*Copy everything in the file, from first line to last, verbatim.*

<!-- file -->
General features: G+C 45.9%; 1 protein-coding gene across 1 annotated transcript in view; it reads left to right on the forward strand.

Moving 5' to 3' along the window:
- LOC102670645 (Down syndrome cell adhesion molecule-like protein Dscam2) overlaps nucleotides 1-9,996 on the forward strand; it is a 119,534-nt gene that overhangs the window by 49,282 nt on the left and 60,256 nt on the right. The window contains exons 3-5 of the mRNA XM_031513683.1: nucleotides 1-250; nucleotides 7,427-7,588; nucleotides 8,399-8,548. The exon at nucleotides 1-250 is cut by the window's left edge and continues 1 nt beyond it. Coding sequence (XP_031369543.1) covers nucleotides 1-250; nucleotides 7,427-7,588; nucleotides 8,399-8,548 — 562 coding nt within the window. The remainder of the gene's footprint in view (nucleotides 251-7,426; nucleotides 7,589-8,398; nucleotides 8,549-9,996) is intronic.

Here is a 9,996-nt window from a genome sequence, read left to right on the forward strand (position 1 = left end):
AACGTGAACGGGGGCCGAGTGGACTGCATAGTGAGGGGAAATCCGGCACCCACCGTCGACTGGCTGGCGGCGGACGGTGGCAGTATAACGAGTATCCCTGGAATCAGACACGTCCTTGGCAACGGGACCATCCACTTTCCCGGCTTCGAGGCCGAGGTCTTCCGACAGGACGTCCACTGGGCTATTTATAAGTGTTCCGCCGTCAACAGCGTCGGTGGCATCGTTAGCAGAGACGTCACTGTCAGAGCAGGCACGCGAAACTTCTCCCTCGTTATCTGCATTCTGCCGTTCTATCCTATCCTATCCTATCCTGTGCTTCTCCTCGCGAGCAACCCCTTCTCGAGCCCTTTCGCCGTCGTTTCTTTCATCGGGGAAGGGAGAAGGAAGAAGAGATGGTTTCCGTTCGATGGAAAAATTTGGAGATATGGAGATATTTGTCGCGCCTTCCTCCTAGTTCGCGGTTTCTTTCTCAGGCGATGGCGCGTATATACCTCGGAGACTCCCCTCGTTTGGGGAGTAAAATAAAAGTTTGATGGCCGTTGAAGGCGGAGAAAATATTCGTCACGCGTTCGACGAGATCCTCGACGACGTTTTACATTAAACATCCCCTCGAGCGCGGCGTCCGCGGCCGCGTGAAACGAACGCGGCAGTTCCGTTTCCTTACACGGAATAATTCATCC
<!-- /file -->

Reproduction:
General features: G+C 45.9%; 1 protein-coding gene across 1 annotated transcript in view; it reads left to right on the forward strand.

Moving 5' to 3' along the window:
- LOC102670645 (Down syndrome cell adhesion molecule-like protein Dscam2) overlaps nucleotides 1-9,996 on the forward strand; it is a 119,534-nt gene that overhangs the window by 49,282 nt on the left and 60,256 nt on the right. The window contains exons 3-5 of the mRNA XM_031513683.1: nucleotides 1-250; nucleotides 7,427-7,588; nucleotides 8,399-8,548. The exon at nucleotides 1-250 is cut by the window's left edge and continues 1 nt beyond it. Coding sequence (XP_031369543.1) covers nucleotides 1-250; nucleotides 7,427-7,588; nucleotides 8,399-8,548 — 562 coding nt within the window. The remainder of the gene's footprint in view (nucleotides 251-7,426; nucleotides 7,589-8,398; nucleotides 8,549-9,996) is intronic.

Here is a 9,996-nt window from a genome sequence, read left to right on the forward strand (position 1 = left end):
AACGTGAACGGGGGCCGAGTGGACTGCATAGTGAGGGGAAATCCGGCACCCACCGTCGACTGGCTGGCGGCGGACGGTGGCAGTATAACGAGTATCCCTGGAATCAGACACGTCCTTGGCAACGGGACCATCCACTTTCCCGGCTTCGAGGCCGAGGTCTTCCGACAGGACGTCCACTGGGCTATTTATAAGTGTTCCGCCGTCAACAGCGTCGGTGGCATCGTTAGCAGAGACGTCACTGTCAGAGCAGGCACGCGAAACTTCTCCCTCGTTATCTGCATTCTGCCGTTCTATCCTATCCTATCCTATCCTGTGCTTCTCCTCGCGAGCAACCCCTTCTCGAGCCCTTTCGCCGTCGTTTCTTTCATCGGGGAAGGGAGAAGGAAGAAGAGATGGTTTCCGTTCGATGGAAAAATTTGGAGATATGGAGATATTTGTCGCGCCTTCCTCCTAGTTCGCGGTTTCTTTCTCAGGCGATGGCGCGTATATACCTCGGAGACTCCCCTCGTTTGGGGAGTAAAATAAAAGTTTGATGGCCGTTGAAGGCGGAGAAAATATTCGTCACGCGTTCGACGAGATCCTCGACGACGTTTTACATTAAACATCCCCTCGAGCGCGGCGTCCGCGGCCGCGTGAAACGAACGCGGCAGTTCCGTTTCCTTACACGGAATAATTCATCC